September 5th being Teachers’ day – there were a number of posts around that event. Patrix blogs about President Kalam’s message to create life long learners and enlightened citizens. Arzan tells us to take some time out to wish a teacher who made a difference to our life. Twillight Fairy looks at a sari wearing experience – which makes her look like chirpy Chawla (Juhi) – on the occassion of Teacher’s Day, a long time ago.

Anand writes about the need for a child inspired education system, without which learning may not be effective. Michael Higgins has an interesting post on who should guide Children’s Education.

On the occasion of International Literacy Day – Uma has a beautiful post – Post Card to Akka – her experiences of Karnataka’s adult literacy movement.

Charu writes about the need to strengthen the undergraduate programme
And finally, if it wasn’t true it would truly be funny. Sunil has a wry look at Pew’s latest survey on religion in education (in the USA). And Srikanth has a rib tickling account of how theologists want to introduce Creationism as part of the science curriculum. He quotes from Scott Adams (the creator of Dilbert):

By definition, people with bad ideas cannot be swayed by logic. If they were logical, they wouldn’t have bad ideas in the first place – unless the ideas were based on bad data


Kamesh’s post on Hijacked Gods re examines the Gujarat riots after seeing Rakesh Sharma’s Final Solution. He wonders : “Why do people forget that “Man can exist without religion, but religion cannot exist without man”.

Faderu of CSF looks at Police Fascism in Mumbai in cancelling the Independence Day Rock. Kunal of Ceteris Paribus expresses his outrage elequently on the same issue, as does Amit Varma of India Uncut in Rock is Evil.


Atanu Dey has an extremely well written out post on Faith and its multiple facets. He points out that only the feeble minded will use faith as a crutch to deal with what happens after death. He also looks at the connection between the Hindu concpet of time – kalpa – and cosmology. Methinks that he is reading too much Fritzof Capra. Ashsih says that we are so busy admiring what we did in the past that we are somehow stuck there, like a broken clock.
Subhas provides a rather impassioned defence on why he has faith but is not feeble minded.

And of course Saket talks about why he feels completely ‘intellectually arrogant‘ in his firm faith that there is no God. Reminds of an online exchange of ideas i had with Amit on whether atheism is a faith. of course it is :)
Nilu has an interesting set of posts about Advaita and futility.
Sunil talks about the most cuddly of all Gods – Ganesh – and about the goodies that were made during his child hood days. Somehow, theist or atheist – when it comes to good modaks and pedas, everthing is maaf.
And finally, Hemant of Instant Kaapi says that If A R Rahman turns Prophet for a new religion and promises to use his songs for sermons, he would be the first convert. Interesting faith that would be :)

Gender Issues

Annie writes about missing women. Women who are never ever born. Women who are killed before they are ever born.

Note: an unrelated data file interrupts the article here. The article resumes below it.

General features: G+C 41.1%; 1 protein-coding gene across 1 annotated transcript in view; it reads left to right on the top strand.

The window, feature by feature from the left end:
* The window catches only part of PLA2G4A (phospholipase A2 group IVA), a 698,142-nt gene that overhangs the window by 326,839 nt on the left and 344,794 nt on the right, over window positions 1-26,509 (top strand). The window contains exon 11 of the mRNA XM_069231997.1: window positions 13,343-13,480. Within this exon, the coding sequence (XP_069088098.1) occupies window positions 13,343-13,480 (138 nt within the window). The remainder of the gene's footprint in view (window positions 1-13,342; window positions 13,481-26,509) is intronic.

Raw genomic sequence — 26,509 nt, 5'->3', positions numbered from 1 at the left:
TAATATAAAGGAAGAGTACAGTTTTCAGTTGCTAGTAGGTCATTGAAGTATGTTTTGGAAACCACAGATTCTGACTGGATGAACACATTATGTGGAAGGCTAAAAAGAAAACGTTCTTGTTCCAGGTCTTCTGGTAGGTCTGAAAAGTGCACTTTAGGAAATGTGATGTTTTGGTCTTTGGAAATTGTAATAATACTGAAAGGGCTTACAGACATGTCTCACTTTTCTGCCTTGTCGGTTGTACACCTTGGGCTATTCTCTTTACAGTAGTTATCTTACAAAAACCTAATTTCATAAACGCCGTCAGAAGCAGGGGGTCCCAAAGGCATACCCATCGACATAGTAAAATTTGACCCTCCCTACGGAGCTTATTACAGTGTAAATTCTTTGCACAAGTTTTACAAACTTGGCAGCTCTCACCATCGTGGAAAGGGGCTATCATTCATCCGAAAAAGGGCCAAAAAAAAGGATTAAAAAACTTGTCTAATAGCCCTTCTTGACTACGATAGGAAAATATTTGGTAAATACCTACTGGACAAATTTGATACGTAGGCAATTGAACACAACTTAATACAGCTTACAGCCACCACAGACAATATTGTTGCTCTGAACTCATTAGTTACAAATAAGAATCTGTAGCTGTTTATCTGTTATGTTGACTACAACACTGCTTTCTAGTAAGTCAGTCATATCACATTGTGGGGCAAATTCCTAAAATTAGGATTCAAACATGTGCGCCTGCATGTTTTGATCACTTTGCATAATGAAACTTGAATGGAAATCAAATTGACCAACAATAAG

there are at least a million women out there who agreed to, if not actively opted to, kill their girls – born or unborn. Mothers who are not facing starvation-level poverty. Mothers who, possibly, were neither unmarried nor raped. Grandmothers who pushed their daughters-in-law into getting rid of granddaughters.

I fail to emphathize, because my imagination completely fails me.

Charu writes about empowring Sita and Draupadi, and quotes Anand Bakshi – “Sita bhi yahan badnaam huvi”
Vikrum blogs about eve teasing at 35,000 feet on Kingfisher Airlines. And how, there was really no point in complaining – becuase Kingfisher Airlines used a marketing strategy that sells sex. All you have do is see the hoardings around Mumbai to know that he is right.
Primary Red blogs about how four women were paraded half naked over a property dispute and how the police refused to file a complaint.

Sakshi writes about Alimony and asks if some women are misusing the law.

Katrina occupies the mind space of a number of Desi bloggers. Maitri from New Orleans has a day by day post on the situation there.
Amardeep Singh asks if the Government has the right to forcibly evacuate people who don’t want to move.
Gawker is furious with Michael Brown the head of FEMA – who blamed the victims for not getting out of town. Rueben feels much the same, especially to the US Govenrment response that they didn’t know how severe Katrina could be. And he quotes a pastor on the devestation:

“New Orleans now is abortion free. New Orleansnow is Mardi Gras free. New Orleans now is free of Southern Decadence and the sodomites, the witchcraft workers, false religion — it’s free of all of those things now,” Shanks says. “God simply, I believe, in His mercy purged all of that stuff out of there — and now we’re going to start over again.”

Ouch! It redefines compassion and charity.

And this seems to redefine grace – Uma has this blistering post on Boing Boing’s response to India’s aid (5 million dollars and army assistance).